Friday, July 13, 2007

What The Hell Is A "Modem"?

It was the late 1960's and I was attending the annual Wilson Hicks Photojournalism Conference at the University of Miami. Actually I think that it was before Hicks stepped down as head of the photography department at Life Magazine and was taken on by the U of M to head up the photojournalism department there, back before the conference carried his name. It was still very much a man's field, with few female photographers and fewer female editors, but they were making inroads in the art director field. At least nobody called them "Art Directresses".

That's where I met Jackie Foy. We started chatting over coffee between seminars. We were both in the minority there, that rare breed of attendees who actually lived in Miami. She told me that she worked as an art director for the in-house art department at Milgo Electronics. "We make modems."

She immediately launched into what sounded like a well scripted explanation of what modems were. "They're an electronic device that allows one computer to talk to another computer over the telephone." Today it's hard to believe that forty years ago few people had any idea of what computers did or how they worked. Why would one computer even WANT to talk with another?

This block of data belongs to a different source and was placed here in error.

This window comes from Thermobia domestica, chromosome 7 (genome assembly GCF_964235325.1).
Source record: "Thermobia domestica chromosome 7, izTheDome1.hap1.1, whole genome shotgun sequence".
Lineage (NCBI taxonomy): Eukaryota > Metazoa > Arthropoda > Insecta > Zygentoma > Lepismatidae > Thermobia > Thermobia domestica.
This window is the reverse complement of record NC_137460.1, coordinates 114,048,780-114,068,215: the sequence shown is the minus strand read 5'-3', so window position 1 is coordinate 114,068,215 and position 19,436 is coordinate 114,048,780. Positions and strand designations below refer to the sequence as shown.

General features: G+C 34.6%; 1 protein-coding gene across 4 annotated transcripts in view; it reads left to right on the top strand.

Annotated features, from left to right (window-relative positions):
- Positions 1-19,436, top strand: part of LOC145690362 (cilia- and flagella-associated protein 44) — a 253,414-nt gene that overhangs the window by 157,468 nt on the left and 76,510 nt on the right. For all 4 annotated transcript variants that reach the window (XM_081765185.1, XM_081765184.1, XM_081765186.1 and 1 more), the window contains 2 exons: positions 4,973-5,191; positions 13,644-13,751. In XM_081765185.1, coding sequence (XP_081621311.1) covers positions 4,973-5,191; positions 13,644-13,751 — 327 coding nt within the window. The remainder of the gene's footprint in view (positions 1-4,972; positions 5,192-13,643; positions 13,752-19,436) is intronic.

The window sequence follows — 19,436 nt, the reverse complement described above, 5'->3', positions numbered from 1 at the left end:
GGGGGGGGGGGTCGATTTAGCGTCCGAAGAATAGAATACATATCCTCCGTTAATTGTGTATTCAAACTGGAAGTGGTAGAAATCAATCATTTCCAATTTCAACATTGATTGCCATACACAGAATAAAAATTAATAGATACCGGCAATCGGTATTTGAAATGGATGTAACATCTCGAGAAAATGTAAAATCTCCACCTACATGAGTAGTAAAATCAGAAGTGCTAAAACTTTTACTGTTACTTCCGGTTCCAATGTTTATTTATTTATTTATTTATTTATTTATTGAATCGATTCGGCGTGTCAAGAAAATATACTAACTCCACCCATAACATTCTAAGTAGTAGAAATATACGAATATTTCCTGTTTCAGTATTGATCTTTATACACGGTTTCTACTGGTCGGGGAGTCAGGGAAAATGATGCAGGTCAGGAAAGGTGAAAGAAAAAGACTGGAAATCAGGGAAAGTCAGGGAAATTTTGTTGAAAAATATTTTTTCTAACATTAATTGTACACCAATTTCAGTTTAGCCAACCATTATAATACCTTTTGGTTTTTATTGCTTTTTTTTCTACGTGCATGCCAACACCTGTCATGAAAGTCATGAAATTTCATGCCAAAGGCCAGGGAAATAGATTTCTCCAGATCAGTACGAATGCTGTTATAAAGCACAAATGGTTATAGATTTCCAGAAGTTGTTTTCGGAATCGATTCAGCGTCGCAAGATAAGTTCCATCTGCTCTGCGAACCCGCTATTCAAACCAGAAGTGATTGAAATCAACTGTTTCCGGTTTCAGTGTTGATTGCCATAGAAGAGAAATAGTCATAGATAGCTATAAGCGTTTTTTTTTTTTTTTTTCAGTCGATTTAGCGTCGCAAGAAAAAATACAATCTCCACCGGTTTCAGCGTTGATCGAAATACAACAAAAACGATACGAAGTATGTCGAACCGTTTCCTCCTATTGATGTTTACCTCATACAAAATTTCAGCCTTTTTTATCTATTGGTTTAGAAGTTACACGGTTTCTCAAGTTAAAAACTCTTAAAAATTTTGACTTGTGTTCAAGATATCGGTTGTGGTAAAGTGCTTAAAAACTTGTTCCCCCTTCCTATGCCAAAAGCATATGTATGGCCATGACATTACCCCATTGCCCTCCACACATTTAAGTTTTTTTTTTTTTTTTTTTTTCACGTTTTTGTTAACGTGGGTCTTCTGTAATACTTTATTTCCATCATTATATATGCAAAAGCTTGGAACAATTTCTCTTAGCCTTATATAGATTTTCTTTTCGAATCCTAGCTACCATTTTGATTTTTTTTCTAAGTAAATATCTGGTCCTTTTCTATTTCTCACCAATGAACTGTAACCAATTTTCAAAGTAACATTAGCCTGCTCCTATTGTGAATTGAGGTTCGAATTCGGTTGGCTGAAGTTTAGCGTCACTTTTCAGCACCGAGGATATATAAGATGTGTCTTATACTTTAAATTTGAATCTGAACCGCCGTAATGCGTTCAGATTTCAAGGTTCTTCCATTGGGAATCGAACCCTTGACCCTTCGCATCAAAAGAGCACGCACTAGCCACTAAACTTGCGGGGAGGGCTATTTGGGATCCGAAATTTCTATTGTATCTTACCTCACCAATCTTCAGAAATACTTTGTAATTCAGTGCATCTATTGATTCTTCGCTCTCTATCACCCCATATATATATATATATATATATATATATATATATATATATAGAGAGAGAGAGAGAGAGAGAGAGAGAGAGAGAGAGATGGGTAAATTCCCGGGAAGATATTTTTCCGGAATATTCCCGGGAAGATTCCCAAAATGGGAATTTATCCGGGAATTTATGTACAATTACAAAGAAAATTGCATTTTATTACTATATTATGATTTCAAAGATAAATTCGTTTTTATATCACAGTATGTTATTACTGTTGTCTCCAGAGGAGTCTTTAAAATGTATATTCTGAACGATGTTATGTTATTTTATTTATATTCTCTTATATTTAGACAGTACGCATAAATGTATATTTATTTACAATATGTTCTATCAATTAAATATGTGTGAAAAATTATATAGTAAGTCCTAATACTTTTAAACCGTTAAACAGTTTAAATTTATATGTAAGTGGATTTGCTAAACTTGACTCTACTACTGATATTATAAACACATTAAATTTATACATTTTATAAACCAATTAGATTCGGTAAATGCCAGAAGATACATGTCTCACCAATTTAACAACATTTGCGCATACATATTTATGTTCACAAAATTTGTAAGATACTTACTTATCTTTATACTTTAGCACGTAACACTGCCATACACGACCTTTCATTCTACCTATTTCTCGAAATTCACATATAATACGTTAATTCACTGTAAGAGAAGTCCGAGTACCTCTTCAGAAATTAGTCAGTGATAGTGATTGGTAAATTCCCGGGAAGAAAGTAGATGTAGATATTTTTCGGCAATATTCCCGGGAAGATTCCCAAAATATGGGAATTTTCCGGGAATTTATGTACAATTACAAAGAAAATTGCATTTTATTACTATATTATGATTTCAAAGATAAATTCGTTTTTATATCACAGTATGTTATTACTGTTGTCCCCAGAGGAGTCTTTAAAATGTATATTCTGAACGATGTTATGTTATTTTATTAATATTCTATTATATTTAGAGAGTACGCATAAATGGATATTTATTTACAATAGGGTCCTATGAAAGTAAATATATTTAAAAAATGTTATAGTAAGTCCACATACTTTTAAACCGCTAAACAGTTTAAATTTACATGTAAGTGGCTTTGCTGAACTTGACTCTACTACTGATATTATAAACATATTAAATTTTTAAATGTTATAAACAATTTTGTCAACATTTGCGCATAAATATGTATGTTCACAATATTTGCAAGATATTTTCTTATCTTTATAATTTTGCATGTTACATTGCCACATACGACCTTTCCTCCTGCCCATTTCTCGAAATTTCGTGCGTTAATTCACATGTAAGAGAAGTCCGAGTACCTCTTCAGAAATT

Jackie said that she needed some photographs for brochures. Pictures of the plant, people building the modems, the executives, the whole nine yards. Within a few days time I was at Milgo's plant west of Miami International Airport, still out in the boonies back then. The drained land was cow pasture, the undrained was swamp, and in the middle of that was a new modern building surrounded by paved parking area. I got the grand tour, saw a computer with huge whirring reels of three inch tape, jillions of IBM punch cards, met the head honchos and went out for lunch and drinks with a few of them. American business ran on drinks and tobacco.

Fast forward thirty-five years or so. Milgo had been bought out by a British firm, Racal, decades ago, about the time I'd lost track of Jackie. A friend of mine GAVE me a computer because his company gives him a new one every year, and he's free to do whatever with the old one. After another four years it decided that it no longer wanted to talk to other computers over the phone. It just stobbornly refused to call them for me. A quick check in the N.M. Chamber of Commerce Directory gave me Solution Computer a couple miles up the road. Two days later I was good to go, tapping the keys as my trusty computer talked with the others once more.


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